Robin Mednick, 58
- Co-founder, president and executive director, Pencils for Kids (P4K), pencilsforkids.com.
When the beginning of the school year rolls around and parents and kids go shopping for school supplies, most of them would not fathom having to share one pencil with 29 other kids. In Libore, a small village in the Republic of Niger, Africa, children, were doing exactly that – that is, until 2005, when Robin Mednick started to raise funds ($500,000 to date) to send more than 6,000 kilograms of pens, pencils, rulers, geometry sets and notebooks, reaching most of the 6,000 students there.
“In December, 2005, my friend Dan Galbraith [now vice-chairman of P4K]told me he had just returned from the Francophone Games in Niger, and was devastated by the poverty. He said Canadian athletes had visited a school in Libore and noticed that 30 children were sharing a single pencil. My heart broke, and I simply said, ‘Dan, let’s do something.’”
“I called the Canadian consulate in Niger, to ask if they could distribute supplies if we sent them. They connected me with Amadou Madougou, the mayor of Liboré. We spoke that night, he sent a list of necessary supplies [pencils, paper, notebooks, rulers, erasers, chalk, slate boards and textbooks]and the next day I approached Michael Williams, then manager of Business Depot.”
“Roumanatou Moussa Zanguina, 20, lives five kilometres from school. She was not eligible for a scholarship last year so she did everything in her power to get one this year. Every day she walked 20 kilometres to and from school to learn. It worked! She did so well that this year she has received a scholarship and is in her final year.”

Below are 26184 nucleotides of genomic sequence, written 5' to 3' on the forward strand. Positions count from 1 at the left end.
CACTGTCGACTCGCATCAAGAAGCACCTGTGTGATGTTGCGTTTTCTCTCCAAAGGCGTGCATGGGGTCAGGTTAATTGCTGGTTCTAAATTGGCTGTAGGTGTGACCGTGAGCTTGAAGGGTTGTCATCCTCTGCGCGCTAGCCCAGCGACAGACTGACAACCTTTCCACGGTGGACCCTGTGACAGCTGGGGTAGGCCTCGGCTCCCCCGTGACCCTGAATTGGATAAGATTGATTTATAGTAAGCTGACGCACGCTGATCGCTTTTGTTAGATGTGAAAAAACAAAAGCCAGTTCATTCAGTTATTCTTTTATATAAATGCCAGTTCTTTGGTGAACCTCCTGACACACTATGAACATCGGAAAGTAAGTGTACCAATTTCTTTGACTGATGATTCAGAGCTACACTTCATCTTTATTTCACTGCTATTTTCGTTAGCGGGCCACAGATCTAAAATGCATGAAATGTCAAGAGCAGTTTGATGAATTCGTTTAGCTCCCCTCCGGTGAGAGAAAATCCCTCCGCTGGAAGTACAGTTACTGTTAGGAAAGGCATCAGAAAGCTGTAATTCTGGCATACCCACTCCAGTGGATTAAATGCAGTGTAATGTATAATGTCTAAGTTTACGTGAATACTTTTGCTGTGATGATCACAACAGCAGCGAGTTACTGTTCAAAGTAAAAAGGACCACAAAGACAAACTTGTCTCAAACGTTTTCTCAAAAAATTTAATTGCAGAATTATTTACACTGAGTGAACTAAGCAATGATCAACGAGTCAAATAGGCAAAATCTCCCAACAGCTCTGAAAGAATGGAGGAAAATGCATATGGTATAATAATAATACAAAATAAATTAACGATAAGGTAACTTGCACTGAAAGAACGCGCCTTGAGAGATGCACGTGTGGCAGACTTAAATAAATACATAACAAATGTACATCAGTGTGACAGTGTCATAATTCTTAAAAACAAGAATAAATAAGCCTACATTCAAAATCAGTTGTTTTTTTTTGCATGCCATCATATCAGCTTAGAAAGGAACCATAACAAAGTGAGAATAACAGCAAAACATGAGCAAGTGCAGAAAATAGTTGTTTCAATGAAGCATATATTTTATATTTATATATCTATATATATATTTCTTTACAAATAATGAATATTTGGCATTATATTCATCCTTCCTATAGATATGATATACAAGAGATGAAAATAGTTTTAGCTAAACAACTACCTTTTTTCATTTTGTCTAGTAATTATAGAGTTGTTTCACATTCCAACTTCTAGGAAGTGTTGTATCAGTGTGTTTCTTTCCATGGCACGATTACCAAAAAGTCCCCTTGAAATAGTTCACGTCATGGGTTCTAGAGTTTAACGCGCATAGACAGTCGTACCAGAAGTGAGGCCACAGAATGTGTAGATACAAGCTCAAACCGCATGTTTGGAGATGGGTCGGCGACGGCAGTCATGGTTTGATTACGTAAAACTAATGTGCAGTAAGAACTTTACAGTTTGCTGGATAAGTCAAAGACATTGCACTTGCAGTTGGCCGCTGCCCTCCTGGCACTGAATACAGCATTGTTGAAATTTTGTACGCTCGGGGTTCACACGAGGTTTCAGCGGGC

“$5 can buy a textbook; $100 can build a desk shared by three children (many are still sitting on the hard ground); $600 can sponsor a scholarship for one girl for one year – this includes her uniforms, books, supplies and tutoring in four subjects for the entire school year; $2,000 can sponsor a kindergarten.”
“We no sooner build a school, and it is overflowing with students. We invest money in teaching girls to sew, and sometimes they must leave school early to assist their families in the field.”
“The first time I wondered if we would ever get off the ground, was when I placed my first call to DHL Canada to ship over our very first test box with supplies. The cost was extremely high. It was the first stumbling block. So I faxed a letter to the president of DHL requesting assistance, and within 30 minutes he agreed to help. Over the years, DHL has shipped many boxes for us at no expense.”
“I am unlikely to take “no” for an answer when confronted with obstacles. I not only believe in thinking out of the box, I don’t understand why there is a box.”
“Winnie the Pooh, he builds meaningful relationships and is genuine, loyal and trustworthy. And somehow he manages to negotiate challenges with sweetness and kindness.”
What keeps you going?
“Two girls, Halimatou Tiémogo and Halimatou Soumana, recipients of our scholarships, shared their money and books with a third girl who hadn’t qualified for a scholarship. These are the moments that keep me going.”
What is next?
Our Farmers of the Future pilot program which teaches 200 kids in Grades 4, 5 and 6 to view agriculture as a business. By building mini-farms near primary schools, children irrigate the gardens, tend tree nurseries, tackle environmental issues, and learn to market their produce and invest their earnings.
“Jian Ghomeshi: I would be honoured if he brought his compassion for people, insight, wit and wisdom to help further our cause.”
This interview has been condensed and edited.
Farah Mohamed is president & CEO of the G(irls)20 Summit. Send suggestions for Action Figure to email@example.com.Report Typo/Error
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